When outside the room he goes to the toilet to pooh by his own initiative. Before I had to keep an eye on him and catch him in the right moment to get him to the toilet to pooh. I could see or hear on his voice that he needed to pooh. Please note that we have not formally "trained" him to do this. It can come by itself as we have focused on training him in communication.

Sascha can now formulate a question. We've been playing a lot with questions which, why, how, when, where, what etc... This is a prestep to having him ask us personal questions and awaken an interest for people and their world. It was actually the people at The Option Institute who suggested that we focus on this. I noticed that he had difficulty formulating correct questions when given just the first word like why. So I invented a game for him to practise this. I photocopied or drew his favourite figures like Postman Pat, Mulle Meck, Pingu, Thomas the Tank Engine and put up the first word of a question like: "Why". Then I asked Sascha to invent a question starting with "Why" and motivated him by promising to tell him a magical story as an answer to his question. He just loved that game and I think that we did it every day for 2 weeks. Now we've moved on to another variety of the same game with pictures of Snowwhite and the seven dwarfs. Our assistant Veronica did a similar game with her own set of rules. Clara invented a new way of having him find out which sentence ending fitted with which beginning. So his got the questions game from all sorts of different angles.

Now he tells us when he likes something or thinks a game is fun. Today I was watching Clara and him doing a ”Bamse” game (a Swedish childrens game). When they were done he said:” This was fun” with a joyful voice. Some time ago I explained to Sascha that if he wanted things to happen again he needed to tell me that he enjoyed them or liked them otherwise I wouldn't know that he might like to do it again. In the room we also started telling him that we enjoyed playing with him. Recently we end our sessions telling him which thing we enjoyed the most and ask him what he enjoyed the most. He always answers with something that he has enjoyed!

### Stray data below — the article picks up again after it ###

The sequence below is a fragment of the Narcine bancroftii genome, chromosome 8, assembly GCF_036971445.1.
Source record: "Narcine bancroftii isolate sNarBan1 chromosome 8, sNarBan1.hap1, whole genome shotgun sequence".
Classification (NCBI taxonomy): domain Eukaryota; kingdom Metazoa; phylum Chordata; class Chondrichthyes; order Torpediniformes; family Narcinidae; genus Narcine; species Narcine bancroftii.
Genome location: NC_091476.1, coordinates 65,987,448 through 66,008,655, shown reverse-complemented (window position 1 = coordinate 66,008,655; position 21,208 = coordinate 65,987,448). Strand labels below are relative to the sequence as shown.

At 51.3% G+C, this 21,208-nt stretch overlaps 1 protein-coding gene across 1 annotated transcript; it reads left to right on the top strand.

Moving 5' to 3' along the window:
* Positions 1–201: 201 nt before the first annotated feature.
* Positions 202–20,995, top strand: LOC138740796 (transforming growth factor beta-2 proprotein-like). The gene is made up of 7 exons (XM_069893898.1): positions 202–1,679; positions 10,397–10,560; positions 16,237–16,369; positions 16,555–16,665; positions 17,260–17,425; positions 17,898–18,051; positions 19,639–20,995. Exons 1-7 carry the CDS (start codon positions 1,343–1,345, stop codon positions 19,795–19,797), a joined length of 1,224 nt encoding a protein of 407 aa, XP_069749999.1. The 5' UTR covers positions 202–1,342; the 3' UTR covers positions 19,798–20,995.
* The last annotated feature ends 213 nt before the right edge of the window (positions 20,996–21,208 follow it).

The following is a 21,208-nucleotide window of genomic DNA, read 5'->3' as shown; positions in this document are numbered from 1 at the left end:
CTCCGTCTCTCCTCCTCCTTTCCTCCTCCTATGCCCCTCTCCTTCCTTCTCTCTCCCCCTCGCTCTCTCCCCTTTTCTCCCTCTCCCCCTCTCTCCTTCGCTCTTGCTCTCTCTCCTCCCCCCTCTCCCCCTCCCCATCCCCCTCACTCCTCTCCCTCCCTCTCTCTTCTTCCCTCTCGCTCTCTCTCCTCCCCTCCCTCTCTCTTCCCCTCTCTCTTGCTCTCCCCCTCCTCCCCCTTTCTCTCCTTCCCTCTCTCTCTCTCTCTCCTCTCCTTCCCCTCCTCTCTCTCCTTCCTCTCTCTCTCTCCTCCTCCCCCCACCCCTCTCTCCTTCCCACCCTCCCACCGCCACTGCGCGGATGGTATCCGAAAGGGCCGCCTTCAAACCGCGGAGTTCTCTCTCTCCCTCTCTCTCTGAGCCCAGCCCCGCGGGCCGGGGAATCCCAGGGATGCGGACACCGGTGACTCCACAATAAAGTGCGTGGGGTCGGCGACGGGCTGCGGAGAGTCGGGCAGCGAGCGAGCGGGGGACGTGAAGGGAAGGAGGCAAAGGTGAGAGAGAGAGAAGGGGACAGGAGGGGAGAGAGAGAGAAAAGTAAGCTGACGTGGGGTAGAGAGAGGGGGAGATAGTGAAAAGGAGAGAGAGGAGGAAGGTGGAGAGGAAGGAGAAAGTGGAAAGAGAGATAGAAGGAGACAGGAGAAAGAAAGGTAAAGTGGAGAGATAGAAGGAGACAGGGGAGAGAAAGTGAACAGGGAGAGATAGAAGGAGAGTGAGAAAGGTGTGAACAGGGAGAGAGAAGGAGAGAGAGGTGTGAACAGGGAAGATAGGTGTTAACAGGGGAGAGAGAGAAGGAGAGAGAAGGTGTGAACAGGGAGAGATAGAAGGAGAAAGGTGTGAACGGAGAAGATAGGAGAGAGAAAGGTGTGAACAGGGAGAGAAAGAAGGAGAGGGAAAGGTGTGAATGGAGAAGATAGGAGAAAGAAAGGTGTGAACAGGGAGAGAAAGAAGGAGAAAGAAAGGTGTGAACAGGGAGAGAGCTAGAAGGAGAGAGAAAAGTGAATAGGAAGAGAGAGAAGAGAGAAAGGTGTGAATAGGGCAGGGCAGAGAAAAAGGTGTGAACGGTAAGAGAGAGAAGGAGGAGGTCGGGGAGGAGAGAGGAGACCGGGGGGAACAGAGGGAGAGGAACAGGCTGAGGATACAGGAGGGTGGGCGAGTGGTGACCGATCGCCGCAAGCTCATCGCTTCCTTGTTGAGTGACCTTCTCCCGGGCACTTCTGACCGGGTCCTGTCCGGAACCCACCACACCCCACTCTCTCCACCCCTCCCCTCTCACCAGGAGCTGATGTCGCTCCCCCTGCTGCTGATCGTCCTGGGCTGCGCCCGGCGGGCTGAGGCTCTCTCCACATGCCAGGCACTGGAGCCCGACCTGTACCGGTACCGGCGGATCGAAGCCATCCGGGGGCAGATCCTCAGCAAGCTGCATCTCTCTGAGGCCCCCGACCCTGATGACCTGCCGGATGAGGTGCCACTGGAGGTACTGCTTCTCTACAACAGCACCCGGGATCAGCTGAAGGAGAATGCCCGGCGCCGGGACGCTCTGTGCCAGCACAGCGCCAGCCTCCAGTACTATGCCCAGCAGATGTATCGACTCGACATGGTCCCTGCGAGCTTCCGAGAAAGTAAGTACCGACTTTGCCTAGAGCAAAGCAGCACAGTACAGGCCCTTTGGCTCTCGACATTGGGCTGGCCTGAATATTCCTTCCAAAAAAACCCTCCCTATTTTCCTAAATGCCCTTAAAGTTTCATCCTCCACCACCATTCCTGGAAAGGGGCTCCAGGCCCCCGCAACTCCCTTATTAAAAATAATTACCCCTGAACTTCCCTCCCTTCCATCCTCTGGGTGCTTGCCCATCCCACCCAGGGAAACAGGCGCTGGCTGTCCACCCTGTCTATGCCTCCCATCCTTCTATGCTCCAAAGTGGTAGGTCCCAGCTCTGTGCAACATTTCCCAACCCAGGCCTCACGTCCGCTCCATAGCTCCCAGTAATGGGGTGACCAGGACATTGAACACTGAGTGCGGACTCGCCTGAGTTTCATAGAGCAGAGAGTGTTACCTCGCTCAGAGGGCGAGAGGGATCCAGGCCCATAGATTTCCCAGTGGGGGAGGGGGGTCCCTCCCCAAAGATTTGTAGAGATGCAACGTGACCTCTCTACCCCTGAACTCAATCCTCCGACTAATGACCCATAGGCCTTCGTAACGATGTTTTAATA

During part of July and most of August Sascha got to be in his room 10 hours every day of the week. We noticed that he did really well. When we came back from our vacation on Gotland we told Sascha that we didn't want him to use the computer any more when outside the room. We gave him good notice. It was surprisingly easy. He did ask once why and we explained that we wanted him to have all his fun with the people who came to play with him. Now a real shift has happened with the computer which he used to love before being with anybody. Recently we have let him play with the computer because we needed a baby sitter during our assistant meetings. He played for a moment and then left it asking for someone to play with in his room! People have become more fun to him!

He now dives head first into the water at the swimming pool. One year ago we started going to swimming classes and then he didn't want anything above his neck line to get wet. That is so thrilling. Every time he does his little dolphin dive instead of following the teachers instructions, I let him do it and I watch with a singing heart. I would actually like to shout out to the whole world: ”Look his diving with his head first and look how much he enjoys that new found freedom! But we do live in a civilized society and I'm anyway a loud enough Mum in that group!

/Sascha's mum

17 December 2002

A friend of us called. We have not met him for some time but he knows about our Son-Rise programme. He said that he now had the financial means to donate some money to a worthy cause. He told me about all the ideas he had about such worthy causes around the world. Then he had started to think that maybe there was someone in Sweden or even someone he knew who was in need of financial support. Although the Son-Rise Institute gave us a generous scholarship, for which we are very grateful, the cost of doing the Intensive workshop with Sascha in the US this summer was at the brink of what we could afford. Our friend found this out, through coincidence.

Today our friend called us and said he wanted to donate a sum of money in support of our Son-Rise program. We are very, very grateful and thank our friend from all our hearts. The money came at precisely the right time. The feeling of support gives us tears. Thank you!

/Sascha's dad

27 December 2002

Sascha's sister is having an earache. She is crying. Usually Sascha get very irritated whenever his sister cries. He holds his ears, screams back his high pitched sound and runs out of the room or demands that his sister leaves.

This time turned out to be different. His sister is crying in the kitchen with mum and dad. Sascha is in the living room. Suddenly Sascha comes in the kitchen and asks calmly: "Why is she crying?"

We celebrate him, of course, and tell him: "What a brilliant question, Sascha!" This is the first time he has given a clear verbal expression of empathy and interest in how others are feeling

/Sascha's dad